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The Meter Is Running

Poet laureate Robert Pinsky fiercely believes poetry is the people's art form. As such, he wants iambics on the Internet, verse on video, and a poem on every tongue.


BOSTON — A small smile brightened Robert Pinsky's face as he pondered the weekend's entertainment offerings. Listed in the newspaper--along with club happenings, flower shows, dinner theaters and the movie guide--were 16 separate poetry events.

Readings. Discussion groups. Open-mike poetry performances. Poetry slams, sort of like sports contests, but where 100 meters is not likely to induce a sweat.

"It's a truly popular art, an art everybody can enjoy," declared Pinsky, champion of odes on the Internet, advocate of everyday lyricism, believer in the simple certainty that a sonnet may dwell anywhere--for example, on the label of a catsup bottle. In Pinsky's view, poetry is the people's art form, and Pinsky, in turn, clearly is content to bear the mantle of the people's poet.

Which makes his official title, poet laureate of the United States, seem . . . "Kind of a paradox, isn't it?" he volunteered.

Raised in Long Branch, N.J., the 56-year-old professor of graduate writing at Boston University hardly seems the type to sport a crown of laurel leaves. He has a delicious sense of humor and an e-mail addiction issue. He haunts Fenway Park and cheers for the Red Sox, anyone's definition of a non-noble cause.

His father was an optician and amateur baseball player (for a team called the Jewish Aces); his grandfather was a tavern owner, bootlegger and small-time prizefighter. When he went off to Rutgers, Pinsky became the first member of his family ever to go to college. Even at graduate school at Stanford, his mother would call every week and beg him to take the optician's licensing exam, "something to fall back on." Pinsky would remind her he intended to become a university professor, a prospect from which his mother drew only scant comfort.

As the father of three grown daughters, Pinsky knows that "it's hard to say what makes a kid go a certain direction." But as a youth, even while playing sandlot baseball, he knew his own direction would be toward the arts. "Even my daydreams about being an athlete were rather theatrical," Pinsky remembered. He played the saxophone, moved by the rhythm as much as the sound. At Rutgers, he hand-wrote Yeats' "Sailing to Byzantium" and taped it to his dormitory wall. It remains his favorite poem.

His mother's fears notwithstanding, he found gainful academic employment. After Stanford, he taught at Wellesley before moving to the English department at UC Berkeley. But a feeling of intellectual smugness there made him uncomfortable, Pinsky said. His friends at Berkeley thought he was crazy when he uprooted his children and his wife, Ellen, a clinical psychologist, and headed for BU, a lesser-ranked school in a far colder place.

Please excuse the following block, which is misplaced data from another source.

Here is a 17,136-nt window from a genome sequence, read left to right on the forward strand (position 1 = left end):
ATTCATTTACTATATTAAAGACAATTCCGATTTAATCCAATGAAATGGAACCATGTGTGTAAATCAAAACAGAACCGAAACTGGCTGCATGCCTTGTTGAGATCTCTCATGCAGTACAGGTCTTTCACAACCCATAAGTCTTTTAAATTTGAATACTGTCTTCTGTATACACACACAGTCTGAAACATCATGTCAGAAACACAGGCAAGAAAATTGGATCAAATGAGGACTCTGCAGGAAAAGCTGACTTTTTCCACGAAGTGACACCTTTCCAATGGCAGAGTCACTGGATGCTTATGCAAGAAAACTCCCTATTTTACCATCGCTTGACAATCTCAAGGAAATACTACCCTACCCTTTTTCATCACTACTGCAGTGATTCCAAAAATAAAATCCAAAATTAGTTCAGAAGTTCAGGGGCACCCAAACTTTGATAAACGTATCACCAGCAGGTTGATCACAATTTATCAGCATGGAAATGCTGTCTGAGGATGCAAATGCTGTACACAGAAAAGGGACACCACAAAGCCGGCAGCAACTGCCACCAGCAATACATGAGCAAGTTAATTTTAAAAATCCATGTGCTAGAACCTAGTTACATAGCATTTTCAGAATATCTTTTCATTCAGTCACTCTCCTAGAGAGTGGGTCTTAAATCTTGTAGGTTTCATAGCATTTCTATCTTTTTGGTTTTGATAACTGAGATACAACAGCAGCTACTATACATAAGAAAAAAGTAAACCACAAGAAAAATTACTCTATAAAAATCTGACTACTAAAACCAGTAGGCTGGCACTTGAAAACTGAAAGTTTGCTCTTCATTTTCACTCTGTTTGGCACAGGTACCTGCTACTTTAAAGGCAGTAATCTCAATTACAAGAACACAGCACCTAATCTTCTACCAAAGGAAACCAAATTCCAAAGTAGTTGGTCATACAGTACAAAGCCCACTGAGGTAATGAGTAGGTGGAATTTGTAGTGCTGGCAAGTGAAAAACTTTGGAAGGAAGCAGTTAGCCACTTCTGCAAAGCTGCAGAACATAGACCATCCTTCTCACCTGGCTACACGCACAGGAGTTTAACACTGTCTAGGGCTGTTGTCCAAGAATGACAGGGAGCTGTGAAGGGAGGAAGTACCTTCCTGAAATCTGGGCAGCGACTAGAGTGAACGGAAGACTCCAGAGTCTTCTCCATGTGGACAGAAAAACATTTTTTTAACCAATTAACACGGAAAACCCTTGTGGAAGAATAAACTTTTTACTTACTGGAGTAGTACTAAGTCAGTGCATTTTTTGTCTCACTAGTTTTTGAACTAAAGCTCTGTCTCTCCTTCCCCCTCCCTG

For Pinsky, it was a warm return to an active and prolific community of poets he had befriended during his Wellesley years, headed by his old friend Frank Bidart. "His literary ties, intellectual ties, spiritual ties, ties of affection were all here," poet Lloyd Schwartz, head of the creative writing program at the University of Massachusetts at Boston, said of Pinsky. "The center of Robert's writing life was here."

Like many in what Schwartz called "this strong circle of serious poets," Bidart and Pinsky were disciples of the late Robert Lowell and followers also of the late Elizabeth Bishop. From his earliest days in this loose, but loyal group, Pinsky stood out as a speculative, abstract thinker. He took risks. He wrote a poetic essay about psychiatry. He forged a new translation of the "Inferno"--"The Inferno of Dante: A New Verse Translation" (Farrar, Straus & Giroux, 1994)--and landed Dante on the bestseller list. Refusing to cede to the traditional aversion of some intellectuals to popular culture, he penned an ode to television and a poem about computers. One of his grand works, "An Explanation of America" (Princeton University Press, 1979) is an epic poem written for his oldest daughter, now a manager at Borders Books in Los Angeles.

"There's a line, the last line, in 'An Explanation of America,' " Schwartz said. "It reads: 'So large and strangely broken and unforeseen.' I think those phrases describe Robert's poetry. It's very ambitious, in the largest sense of the word. He deals with very big issues and themes: America! Poetry, and the world, what it means to be a humane person in the world. He deals with them not with the most traditional, logical, orderly and abstract, intellectual methods, but he uses a sort of intuition and psychological association. His mind in that poem is swinging wildly, in an unexpected and quite irrational, poetic way."

Pinsky's works combine "both a manic expressiveness and gesture, plus a very immediate and colloquial tone," agreed David St. John, a poet who teaches at the University of Southern California and who has lectured with Pinsky at the Napa Writers' Conference, where poetry readings are held amid the grapevines. "People feel very much at ease within one of his poems," St. John added. "They are very companionable poems."

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